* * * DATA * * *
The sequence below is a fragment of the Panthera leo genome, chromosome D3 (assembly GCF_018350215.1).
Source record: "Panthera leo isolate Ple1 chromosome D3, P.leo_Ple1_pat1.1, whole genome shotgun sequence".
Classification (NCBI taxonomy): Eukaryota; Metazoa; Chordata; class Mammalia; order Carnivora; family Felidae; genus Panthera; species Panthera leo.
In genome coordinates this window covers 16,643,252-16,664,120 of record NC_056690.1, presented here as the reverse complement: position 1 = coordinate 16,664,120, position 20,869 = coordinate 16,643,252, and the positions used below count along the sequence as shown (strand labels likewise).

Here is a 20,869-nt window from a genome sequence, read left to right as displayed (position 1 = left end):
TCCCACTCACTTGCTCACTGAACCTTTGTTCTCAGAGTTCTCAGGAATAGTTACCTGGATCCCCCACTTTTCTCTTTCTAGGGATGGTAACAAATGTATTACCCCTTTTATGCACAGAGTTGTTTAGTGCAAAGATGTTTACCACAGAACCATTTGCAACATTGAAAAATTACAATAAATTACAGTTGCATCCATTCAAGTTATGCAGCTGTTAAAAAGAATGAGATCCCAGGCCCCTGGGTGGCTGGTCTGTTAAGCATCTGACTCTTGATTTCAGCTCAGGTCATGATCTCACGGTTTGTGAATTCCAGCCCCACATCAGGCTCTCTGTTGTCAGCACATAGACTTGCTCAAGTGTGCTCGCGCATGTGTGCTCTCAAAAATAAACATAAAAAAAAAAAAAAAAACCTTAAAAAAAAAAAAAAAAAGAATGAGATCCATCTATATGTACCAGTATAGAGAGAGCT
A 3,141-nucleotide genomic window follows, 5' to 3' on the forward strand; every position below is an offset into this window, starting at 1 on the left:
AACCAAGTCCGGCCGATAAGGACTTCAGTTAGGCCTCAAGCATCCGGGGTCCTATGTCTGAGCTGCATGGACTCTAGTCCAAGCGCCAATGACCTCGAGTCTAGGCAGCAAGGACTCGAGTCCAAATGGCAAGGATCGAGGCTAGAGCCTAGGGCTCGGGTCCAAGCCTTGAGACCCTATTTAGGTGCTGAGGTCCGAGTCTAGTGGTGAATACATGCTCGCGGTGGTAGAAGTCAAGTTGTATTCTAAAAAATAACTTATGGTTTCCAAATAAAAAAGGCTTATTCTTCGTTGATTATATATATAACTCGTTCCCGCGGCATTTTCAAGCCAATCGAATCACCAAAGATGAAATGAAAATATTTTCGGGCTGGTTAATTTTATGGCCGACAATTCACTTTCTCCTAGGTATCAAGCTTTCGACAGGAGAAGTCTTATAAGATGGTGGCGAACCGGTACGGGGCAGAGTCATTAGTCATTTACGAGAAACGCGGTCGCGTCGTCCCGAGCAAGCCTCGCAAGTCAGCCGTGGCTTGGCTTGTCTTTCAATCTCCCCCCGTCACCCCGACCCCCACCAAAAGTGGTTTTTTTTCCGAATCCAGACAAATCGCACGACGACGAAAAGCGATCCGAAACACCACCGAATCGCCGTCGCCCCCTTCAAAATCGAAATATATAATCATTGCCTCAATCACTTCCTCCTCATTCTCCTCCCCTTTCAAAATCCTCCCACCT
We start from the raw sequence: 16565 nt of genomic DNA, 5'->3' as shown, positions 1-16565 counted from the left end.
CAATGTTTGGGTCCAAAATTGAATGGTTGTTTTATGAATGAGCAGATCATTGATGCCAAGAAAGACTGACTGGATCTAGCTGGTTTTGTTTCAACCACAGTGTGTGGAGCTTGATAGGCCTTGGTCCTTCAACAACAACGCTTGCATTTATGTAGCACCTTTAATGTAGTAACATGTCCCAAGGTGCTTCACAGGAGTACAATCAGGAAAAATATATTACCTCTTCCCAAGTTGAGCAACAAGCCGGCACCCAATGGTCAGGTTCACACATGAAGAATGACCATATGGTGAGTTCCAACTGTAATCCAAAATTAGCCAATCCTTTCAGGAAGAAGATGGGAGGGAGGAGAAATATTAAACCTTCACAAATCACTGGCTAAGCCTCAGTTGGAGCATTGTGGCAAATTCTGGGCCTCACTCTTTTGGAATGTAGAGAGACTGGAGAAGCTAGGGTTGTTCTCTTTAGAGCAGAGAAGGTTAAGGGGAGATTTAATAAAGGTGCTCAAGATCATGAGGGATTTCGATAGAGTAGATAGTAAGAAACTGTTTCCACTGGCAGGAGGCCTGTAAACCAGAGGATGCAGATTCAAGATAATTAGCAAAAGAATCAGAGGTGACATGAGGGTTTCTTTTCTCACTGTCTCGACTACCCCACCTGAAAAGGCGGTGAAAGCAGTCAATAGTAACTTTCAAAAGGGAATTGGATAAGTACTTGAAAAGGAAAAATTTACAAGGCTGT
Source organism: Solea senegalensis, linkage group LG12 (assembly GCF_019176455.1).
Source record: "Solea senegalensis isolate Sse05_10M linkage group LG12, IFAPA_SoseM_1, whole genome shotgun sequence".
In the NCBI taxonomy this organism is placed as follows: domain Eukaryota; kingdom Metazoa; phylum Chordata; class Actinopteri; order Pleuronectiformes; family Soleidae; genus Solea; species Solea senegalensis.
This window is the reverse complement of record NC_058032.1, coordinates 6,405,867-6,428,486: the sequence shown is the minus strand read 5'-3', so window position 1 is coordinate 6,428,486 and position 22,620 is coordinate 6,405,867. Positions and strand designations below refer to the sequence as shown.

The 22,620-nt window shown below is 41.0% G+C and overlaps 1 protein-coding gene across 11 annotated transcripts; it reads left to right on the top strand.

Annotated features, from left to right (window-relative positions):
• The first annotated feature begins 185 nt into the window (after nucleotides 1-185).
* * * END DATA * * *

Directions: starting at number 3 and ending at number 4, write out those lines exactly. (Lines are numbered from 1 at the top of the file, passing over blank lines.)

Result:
Classification (NCBI taxonomy): Eukaryota; Metazoa; Chordata; class Mammalia; order Carnivora; family Felidae; genus Panthera; species Panthera leo.
In genome coordinates this window covers 16,643,252-16,664,120 of record NC_056690.1, presented here as the reverse complement: position 1 = coordinate 16,664,120, position 20,869 = coordinate 16,643,252, and the positions used below count along the sequence as shown (strand labels likewise).